Things to Know Before Buying Land

Buying a piece of vacant land opens so many options for you. Will you rent it out to someone, develop it, or hold onto it until property prices in the area go up and you can sell it off at a profit?

Among your first considerations when deciding whether a land investment is for you is to establish that the payment or installments are within your budgetary limits.

If not, land ownership could become an unmitigated nightmare that sees you forced to sell the land at a loss.

For some people, the process of land purchase may seem completely hard, but it’s more than possible to buy land with cash if you follow a few steps.

First of all, you’ll need to have a general understanding of what you are going to do with the land since there are endless opportunities you can use it and generate a static income. Depending on your goals define the ideal land that you’ll need.

Then evaluate your budget and try to search for the type of land in those regions that are available within your budget limits. Afterward, make research on permits and try to obtain all the required ones.

The last but not least step is to hire a well-experienced land inspector. All these steps will help you to come much closer to your goal.

Here are some other things to understand about a land purchase:

Contents

Be selective

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Most land investors do their initial searches looking to buy land from the owner online. However, what you see in a few photographs should not convince you to invest straight away.

Instead, it should be a way of sorting the wheat from the chaff and drawing up a shortlist of land plots you are interested in viewing. It is easy to fall in love with a piece of land and view it through rose-tinted spectacles when you have not seen it in real life.

An in-person viewing is essential if you want to find the right piece of land that suits your needs. The photographs online seldom show neighboring properties.

When you arrive for a walkthrough, you might find that some are littered with an unsightly mess. Or that the access road is an impassable dirt road that a regular car cannot traverse.

Alternatively, you might just realize that there is a landfill not too far away, and it exudes a pungent odor you would prefer not to experience daily.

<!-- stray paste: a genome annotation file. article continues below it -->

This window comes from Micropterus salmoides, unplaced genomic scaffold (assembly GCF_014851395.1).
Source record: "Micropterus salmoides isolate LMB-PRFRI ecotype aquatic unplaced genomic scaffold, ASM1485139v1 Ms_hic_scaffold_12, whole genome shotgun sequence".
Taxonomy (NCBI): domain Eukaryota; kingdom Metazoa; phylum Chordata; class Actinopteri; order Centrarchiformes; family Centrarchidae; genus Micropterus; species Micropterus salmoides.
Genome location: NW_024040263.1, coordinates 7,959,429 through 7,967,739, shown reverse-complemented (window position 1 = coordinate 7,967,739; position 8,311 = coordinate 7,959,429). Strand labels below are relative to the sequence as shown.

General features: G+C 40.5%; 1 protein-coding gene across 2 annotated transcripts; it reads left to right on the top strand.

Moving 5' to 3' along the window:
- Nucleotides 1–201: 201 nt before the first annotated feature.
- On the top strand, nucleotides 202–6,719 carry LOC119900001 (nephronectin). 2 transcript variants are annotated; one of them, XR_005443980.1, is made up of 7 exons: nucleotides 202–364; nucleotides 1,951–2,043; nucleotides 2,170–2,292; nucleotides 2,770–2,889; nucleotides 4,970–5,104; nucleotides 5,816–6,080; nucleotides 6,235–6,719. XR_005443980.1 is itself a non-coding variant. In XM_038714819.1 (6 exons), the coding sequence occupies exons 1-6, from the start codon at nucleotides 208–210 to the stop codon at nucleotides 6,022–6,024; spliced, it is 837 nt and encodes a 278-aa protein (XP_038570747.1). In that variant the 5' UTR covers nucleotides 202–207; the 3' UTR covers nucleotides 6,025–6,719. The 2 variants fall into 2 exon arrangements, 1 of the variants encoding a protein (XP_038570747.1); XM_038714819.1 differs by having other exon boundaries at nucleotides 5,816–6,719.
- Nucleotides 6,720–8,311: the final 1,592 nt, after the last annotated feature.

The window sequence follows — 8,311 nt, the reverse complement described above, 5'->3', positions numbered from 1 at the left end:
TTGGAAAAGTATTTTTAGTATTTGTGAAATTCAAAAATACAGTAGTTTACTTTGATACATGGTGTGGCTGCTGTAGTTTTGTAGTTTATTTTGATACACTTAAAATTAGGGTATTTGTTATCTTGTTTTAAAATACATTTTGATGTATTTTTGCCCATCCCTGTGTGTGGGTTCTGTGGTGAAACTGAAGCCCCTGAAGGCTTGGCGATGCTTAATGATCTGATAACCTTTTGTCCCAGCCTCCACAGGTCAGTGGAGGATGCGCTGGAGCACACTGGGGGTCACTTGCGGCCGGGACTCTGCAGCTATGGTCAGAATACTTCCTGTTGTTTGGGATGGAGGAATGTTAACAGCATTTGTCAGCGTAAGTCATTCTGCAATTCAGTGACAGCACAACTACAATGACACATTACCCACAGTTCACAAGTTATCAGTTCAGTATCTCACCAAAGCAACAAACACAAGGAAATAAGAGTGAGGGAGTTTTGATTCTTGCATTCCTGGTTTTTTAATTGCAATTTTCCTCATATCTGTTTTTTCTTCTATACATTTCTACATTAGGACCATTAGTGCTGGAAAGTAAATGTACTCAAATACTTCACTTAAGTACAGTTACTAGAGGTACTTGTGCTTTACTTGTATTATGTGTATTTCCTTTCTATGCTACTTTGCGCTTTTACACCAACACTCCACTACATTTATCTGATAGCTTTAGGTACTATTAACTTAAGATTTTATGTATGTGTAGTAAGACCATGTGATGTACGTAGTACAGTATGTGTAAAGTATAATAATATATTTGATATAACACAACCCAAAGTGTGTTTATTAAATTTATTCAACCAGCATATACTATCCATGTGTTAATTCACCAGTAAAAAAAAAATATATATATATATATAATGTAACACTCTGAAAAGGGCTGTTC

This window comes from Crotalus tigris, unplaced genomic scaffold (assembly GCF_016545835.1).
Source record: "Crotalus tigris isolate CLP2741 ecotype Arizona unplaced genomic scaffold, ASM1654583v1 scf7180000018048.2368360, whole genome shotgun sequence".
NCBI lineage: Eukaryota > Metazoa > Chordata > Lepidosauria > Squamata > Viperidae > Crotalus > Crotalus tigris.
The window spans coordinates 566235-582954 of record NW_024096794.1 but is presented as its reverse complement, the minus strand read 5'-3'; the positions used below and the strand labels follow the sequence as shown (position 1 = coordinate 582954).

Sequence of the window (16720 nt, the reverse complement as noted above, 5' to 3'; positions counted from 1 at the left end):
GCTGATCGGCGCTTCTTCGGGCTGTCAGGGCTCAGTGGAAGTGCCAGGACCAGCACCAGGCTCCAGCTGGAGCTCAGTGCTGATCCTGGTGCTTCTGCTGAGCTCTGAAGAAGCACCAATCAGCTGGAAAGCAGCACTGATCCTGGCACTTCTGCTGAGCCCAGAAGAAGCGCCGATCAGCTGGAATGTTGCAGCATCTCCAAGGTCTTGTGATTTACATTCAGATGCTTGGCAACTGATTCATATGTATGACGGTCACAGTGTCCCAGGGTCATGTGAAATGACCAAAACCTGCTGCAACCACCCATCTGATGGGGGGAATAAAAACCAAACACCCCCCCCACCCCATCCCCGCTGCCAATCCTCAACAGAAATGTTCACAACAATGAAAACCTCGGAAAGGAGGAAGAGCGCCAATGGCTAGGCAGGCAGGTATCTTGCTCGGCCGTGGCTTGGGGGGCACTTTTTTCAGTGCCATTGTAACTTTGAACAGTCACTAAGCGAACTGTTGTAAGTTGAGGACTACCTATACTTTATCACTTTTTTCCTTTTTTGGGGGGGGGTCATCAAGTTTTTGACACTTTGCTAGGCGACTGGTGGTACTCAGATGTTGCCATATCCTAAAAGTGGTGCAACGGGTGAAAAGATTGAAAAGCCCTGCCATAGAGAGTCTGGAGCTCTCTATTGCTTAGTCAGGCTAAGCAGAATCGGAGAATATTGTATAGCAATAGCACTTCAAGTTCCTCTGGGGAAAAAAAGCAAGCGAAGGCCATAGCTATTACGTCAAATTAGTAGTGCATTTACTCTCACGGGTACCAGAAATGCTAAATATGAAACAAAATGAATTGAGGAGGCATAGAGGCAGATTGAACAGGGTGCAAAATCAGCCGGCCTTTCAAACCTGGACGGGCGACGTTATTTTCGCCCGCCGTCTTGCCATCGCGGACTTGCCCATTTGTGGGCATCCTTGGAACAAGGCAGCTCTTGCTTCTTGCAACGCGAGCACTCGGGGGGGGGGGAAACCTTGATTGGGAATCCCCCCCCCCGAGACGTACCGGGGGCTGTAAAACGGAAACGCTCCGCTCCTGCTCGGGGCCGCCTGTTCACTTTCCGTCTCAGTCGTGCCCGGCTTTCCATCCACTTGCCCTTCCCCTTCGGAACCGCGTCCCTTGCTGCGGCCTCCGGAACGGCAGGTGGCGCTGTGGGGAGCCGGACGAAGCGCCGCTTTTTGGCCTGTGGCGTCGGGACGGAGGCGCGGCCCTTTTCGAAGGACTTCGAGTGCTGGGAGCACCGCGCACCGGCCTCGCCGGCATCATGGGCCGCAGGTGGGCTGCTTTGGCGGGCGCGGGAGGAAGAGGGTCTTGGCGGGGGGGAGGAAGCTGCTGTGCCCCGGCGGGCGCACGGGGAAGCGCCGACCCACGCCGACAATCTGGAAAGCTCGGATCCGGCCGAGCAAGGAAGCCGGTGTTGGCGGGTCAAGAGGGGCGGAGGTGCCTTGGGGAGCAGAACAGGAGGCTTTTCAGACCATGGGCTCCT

Ask the property owner or real estate agent to accompany you on the walkthrough so that any outstanding questions, such as those about fence lines, boundaries, and neighbor disputes, are put to rest before any offers are made.

It is not unreasonable to do more than one walkthrough as you might have follow-up queries.

Deed restrictions

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Another essential component of buying land is investigating any deed restrictions limiting what you can do on your land and what is not permitted. A realtor should, in theory, be in a position to give you this information.

However, there is no harm in doing an independent check at the local Deeds Office for verification purposes.

Some of the restrictions that could come with a land deed include minimum or maximum square footage of dwellings allowed, limitations on whether outbuildings or auxiliary structures may be constructed, restrictions on what building materials and styles are permitted, and general rules about how and what the owner can build.

Most rural properties have few deed restrictions attached to them. However, it would be unfortunate to discover that there are some only after making the purchase. Enforcement of a deed restriction is challengeable, although this may take time to complete.

Ceded rights

So far, you are happy with the land’s appearance and its deed restrictions, or lack thereof. Now, it is time to find out about mineral, timber, water, and access rights. These are common on rural land and should be thoroughly investigated.

The real estate agent and owner can provide any necessary information regarding ceded rights. Ceded rights are not something you want to find out about after the fact.

If the current owner sold off these rights to a third party, they do not revert to you after purchase. You will need to undertake legal action to get them back, which can take years and cost an exorbitant amount of legal fees.

Check with a local lawyer regarding ceded rights and whether buying the land would still be a worthwhile investment.

Zoning

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All county land is zoned for set purposes. If you try to use a property for something that it is not zoned for, a world of legal struggles lies ahead.

An area’s zoning and ordinances dictate what you may or may not build, including auxiliary buildings, such as barns, wind turbines, and tiny houses. Each county has unique rules, and you must know what they are before committing to anything.

Visit the relevant local authorities to establish zoning and ordinance regulations applicable to any land you intend to purchase. With this knowledge at your disposal, you can make an informed, final decision about the sale.

Revisit your finances

Determine how you will finance this land purchase and any associated insurance premiums. If you intend to pay cash, ensure that the money is accessible, so no issues are transferring it upon a transaction’s completion.

Delays in a transfer could lead a seller to develop cold feet and withdraw.

There are many ways to finance a land purchase. These include a mortgage, land leases, and owner financing. Choose one that suits your budget and ability to pay.

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Consult an attorney for advice on having watertight paperwork so that nothing can go wrong with the transaction and no nefarious business practices could rob you of your hard-earned savings.

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